Christophe Innocent, Patrick Seta
Abstract. Advanced biotechnological techniques are now being used in the chemical engineering of membrane processes, notably enzyme immobilization procedures, biosensors, and, more recently, proteomics. The knowledge and increasingly fine control of the production and reactivity of enzymes also profits research whose aim is to use on a large scale the catalytic material properties of biocatalysts (enzymes). These materials with reactive properties could be introduced into membrane technology, opening as a new field the treatment of liquid media according to the concept of membrane bioreactors, where the membrane itself acts as the chemical reactor. As will be discussed herein, the ionic-exchanging textiles will be involved in this futurology.
The concept of the chemical microreactor is becoming increasingly important not only because the industrial community must now protect the environment, but also in the developments in biotechnology and in the field of health. With regard to the increasing need to protect the environment, for example, there is a need for the development of waste treatment processes that are more effective and are easily combined or coupled with other processes, or still better able to fulfill several functions in only one operation (unitary process). Membrane technology, and in particular the processes involved in separation already utilize this concept of unitary operation, and the concept of catalytic membranes has experienced significant developments as regards, for example, gas treatment (Dalmon 1997). The chemical reactivity of liquid media has also been tested with membrane bioreactors, where the membrane is not the site of chemical or biochemical reactions of transformation. In such bioreactors the membrane is just a separator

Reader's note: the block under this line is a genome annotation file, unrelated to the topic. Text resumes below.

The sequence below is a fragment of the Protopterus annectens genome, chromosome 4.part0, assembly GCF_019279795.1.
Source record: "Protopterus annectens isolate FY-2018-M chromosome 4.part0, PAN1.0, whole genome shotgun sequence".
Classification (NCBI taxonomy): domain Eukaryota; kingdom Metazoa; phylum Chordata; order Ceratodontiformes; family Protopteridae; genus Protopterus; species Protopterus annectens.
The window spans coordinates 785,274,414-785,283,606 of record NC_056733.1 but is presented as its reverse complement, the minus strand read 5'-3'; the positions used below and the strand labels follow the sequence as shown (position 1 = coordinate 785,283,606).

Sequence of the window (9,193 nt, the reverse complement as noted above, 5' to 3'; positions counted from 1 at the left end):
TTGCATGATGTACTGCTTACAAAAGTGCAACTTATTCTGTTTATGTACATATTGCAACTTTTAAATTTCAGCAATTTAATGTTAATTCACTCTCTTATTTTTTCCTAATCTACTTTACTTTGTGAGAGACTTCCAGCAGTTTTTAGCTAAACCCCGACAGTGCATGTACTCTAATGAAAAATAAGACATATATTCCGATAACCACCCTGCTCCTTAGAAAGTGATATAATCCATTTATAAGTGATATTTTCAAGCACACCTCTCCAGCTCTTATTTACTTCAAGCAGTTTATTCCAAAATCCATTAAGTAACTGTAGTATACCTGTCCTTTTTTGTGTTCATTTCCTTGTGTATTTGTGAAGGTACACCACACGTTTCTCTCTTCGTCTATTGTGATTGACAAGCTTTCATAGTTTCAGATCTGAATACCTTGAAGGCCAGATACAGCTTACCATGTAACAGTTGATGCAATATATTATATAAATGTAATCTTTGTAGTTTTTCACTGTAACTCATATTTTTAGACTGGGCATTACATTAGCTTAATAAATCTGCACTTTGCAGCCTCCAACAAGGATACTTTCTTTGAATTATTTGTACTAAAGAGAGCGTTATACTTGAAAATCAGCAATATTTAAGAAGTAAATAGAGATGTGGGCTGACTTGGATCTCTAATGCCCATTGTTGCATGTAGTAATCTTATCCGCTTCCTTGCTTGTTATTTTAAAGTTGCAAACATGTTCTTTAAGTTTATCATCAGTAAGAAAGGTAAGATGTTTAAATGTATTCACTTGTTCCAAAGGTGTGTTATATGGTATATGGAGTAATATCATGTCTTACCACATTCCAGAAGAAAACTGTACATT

Christophe Innocent, Patrick Seta: European Membrane Institute, UMR 5635 (ENSCM-UMII-CNRS), Université Montpellier 2, CC 047, 34095 Montpellier Cedex 5, France, E-mail: [email protected], [email protected]
Principles and Practice Proteins at Solid-Liquid Interfaces Philippe Déjardin (Ed.) © Springer-Verlag Berlin Heidelberg 2006
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